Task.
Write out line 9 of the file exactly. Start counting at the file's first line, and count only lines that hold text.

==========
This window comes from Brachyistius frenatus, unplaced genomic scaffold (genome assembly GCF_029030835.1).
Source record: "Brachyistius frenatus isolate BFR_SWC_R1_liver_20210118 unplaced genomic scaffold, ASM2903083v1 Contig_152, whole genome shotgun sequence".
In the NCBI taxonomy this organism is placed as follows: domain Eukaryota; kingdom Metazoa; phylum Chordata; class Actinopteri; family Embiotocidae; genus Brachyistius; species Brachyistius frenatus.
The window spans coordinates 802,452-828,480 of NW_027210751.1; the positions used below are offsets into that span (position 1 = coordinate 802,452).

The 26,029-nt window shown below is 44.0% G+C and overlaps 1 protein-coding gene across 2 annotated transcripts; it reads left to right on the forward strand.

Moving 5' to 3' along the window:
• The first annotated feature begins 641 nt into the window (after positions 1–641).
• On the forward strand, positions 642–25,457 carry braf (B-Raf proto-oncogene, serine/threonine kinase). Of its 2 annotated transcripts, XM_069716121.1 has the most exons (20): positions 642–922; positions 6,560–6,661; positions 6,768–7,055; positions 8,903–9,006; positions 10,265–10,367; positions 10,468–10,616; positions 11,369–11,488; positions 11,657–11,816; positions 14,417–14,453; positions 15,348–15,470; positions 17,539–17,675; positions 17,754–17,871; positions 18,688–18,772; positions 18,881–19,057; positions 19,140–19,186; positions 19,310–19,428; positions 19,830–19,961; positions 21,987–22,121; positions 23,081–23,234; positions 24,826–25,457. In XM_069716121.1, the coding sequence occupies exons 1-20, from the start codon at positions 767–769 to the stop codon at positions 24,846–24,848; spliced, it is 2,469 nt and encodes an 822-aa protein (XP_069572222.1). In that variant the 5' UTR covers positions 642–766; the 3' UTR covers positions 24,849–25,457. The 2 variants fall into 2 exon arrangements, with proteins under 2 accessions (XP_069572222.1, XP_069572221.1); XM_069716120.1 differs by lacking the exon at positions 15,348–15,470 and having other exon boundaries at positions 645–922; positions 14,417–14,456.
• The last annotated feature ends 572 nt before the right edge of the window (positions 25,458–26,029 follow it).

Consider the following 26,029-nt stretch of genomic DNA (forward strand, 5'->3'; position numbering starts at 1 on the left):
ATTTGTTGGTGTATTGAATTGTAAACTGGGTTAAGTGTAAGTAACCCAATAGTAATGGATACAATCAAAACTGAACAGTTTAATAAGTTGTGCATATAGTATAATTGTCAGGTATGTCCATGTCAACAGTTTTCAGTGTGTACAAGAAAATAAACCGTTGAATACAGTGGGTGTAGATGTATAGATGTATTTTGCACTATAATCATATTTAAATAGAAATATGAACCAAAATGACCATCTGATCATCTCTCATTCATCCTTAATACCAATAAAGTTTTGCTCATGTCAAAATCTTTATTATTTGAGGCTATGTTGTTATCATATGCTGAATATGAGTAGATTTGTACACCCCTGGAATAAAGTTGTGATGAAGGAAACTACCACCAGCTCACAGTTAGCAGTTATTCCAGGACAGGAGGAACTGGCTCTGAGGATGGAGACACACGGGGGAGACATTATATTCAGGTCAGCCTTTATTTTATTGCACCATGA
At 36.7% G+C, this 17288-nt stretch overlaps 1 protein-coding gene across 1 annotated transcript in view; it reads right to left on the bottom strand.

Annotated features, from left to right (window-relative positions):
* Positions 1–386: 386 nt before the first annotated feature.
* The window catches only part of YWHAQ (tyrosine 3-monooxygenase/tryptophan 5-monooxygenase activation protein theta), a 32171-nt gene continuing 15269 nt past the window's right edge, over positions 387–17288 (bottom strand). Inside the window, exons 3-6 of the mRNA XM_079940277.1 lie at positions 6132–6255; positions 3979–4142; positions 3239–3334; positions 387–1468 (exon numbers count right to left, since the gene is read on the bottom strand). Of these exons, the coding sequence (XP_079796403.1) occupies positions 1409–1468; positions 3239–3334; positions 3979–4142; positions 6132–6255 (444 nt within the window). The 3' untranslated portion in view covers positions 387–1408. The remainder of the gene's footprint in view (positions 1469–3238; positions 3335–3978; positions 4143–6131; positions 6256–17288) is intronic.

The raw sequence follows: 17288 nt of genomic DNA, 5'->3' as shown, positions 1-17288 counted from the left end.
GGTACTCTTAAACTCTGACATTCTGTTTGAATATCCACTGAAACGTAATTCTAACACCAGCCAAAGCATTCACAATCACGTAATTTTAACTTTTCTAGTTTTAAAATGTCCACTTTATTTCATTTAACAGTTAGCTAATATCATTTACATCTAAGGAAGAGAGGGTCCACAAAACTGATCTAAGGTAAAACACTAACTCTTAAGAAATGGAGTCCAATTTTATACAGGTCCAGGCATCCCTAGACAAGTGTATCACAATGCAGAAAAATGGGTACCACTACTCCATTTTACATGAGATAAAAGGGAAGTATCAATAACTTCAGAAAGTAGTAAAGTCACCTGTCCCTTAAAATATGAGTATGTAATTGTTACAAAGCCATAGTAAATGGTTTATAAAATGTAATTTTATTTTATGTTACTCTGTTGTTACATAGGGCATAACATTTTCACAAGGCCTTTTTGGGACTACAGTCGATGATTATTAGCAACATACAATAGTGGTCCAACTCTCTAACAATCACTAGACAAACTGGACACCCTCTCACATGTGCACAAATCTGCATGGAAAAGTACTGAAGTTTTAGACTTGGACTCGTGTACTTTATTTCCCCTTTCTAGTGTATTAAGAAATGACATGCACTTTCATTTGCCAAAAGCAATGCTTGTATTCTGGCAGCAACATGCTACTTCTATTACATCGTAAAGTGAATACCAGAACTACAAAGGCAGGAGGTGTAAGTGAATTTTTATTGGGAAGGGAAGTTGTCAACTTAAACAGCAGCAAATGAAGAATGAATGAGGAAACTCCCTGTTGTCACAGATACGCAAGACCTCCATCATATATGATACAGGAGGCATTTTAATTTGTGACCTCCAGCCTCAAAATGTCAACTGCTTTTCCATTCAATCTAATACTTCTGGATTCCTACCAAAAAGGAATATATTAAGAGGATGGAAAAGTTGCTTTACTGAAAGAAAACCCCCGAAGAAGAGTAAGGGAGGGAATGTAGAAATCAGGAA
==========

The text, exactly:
• The last annotated feature ends 572 nt before the right edge of the window (positions 25,458–26,029 follow it).